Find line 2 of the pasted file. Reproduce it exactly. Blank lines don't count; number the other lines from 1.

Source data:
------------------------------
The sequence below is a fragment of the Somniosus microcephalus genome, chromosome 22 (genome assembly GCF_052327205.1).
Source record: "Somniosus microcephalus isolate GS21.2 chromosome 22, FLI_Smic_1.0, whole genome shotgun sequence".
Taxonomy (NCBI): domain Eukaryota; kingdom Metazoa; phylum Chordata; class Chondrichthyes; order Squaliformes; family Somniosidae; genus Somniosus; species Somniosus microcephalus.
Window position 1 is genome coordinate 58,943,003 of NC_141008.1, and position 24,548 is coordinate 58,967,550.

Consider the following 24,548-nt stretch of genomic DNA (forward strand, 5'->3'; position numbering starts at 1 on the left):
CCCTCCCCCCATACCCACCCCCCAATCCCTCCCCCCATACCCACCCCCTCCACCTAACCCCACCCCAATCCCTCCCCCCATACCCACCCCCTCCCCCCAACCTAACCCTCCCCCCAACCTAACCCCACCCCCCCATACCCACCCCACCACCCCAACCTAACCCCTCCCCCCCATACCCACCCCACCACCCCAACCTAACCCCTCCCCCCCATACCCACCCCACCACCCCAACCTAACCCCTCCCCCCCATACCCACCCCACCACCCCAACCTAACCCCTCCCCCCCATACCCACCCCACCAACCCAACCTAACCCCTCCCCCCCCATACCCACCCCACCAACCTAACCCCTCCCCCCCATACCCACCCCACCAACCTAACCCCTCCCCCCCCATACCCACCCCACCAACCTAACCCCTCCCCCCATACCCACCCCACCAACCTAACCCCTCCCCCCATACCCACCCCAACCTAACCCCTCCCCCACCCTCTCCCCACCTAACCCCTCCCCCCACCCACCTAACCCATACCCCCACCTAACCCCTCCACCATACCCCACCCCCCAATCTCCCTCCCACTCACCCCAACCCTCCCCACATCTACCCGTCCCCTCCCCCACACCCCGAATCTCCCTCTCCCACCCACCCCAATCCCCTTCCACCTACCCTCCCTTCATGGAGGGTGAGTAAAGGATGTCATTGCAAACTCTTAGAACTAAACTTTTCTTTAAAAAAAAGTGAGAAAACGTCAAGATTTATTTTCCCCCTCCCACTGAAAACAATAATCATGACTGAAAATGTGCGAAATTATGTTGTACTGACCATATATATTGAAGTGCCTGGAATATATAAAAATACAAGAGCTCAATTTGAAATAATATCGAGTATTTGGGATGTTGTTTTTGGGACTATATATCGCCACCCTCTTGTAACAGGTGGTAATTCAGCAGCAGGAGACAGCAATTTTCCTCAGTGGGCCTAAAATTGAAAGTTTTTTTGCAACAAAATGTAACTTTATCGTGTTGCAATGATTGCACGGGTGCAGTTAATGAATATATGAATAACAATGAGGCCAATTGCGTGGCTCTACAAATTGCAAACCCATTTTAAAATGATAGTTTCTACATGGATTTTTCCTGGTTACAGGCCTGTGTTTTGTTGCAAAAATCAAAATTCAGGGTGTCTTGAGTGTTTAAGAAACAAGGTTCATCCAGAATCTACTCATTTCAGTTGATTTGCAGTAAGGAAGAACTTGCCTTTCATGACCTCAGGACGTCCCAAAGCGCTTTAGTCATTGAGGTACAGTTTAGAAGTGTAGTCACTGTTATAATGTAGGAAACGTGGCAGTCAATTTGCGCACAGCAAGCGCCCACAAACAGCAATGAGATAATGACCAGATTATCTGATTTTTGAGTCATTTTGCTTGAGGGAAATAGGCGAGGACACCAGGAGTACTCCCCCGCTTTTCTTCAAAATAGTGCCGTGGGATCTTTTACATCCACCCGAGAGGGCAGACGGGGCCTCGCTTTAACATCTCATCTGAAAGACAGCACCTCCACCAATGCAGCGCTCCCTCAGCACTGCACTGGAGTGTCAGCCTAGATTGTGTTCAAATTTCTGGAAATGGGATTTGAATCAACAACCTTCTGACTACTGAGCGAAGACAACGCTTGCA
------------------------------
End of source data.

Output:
Source record: "Somniosus microcephalus isolate GS21.2 chromosome 22, FLI_Smic_1.0, whole genome shotgun sequence".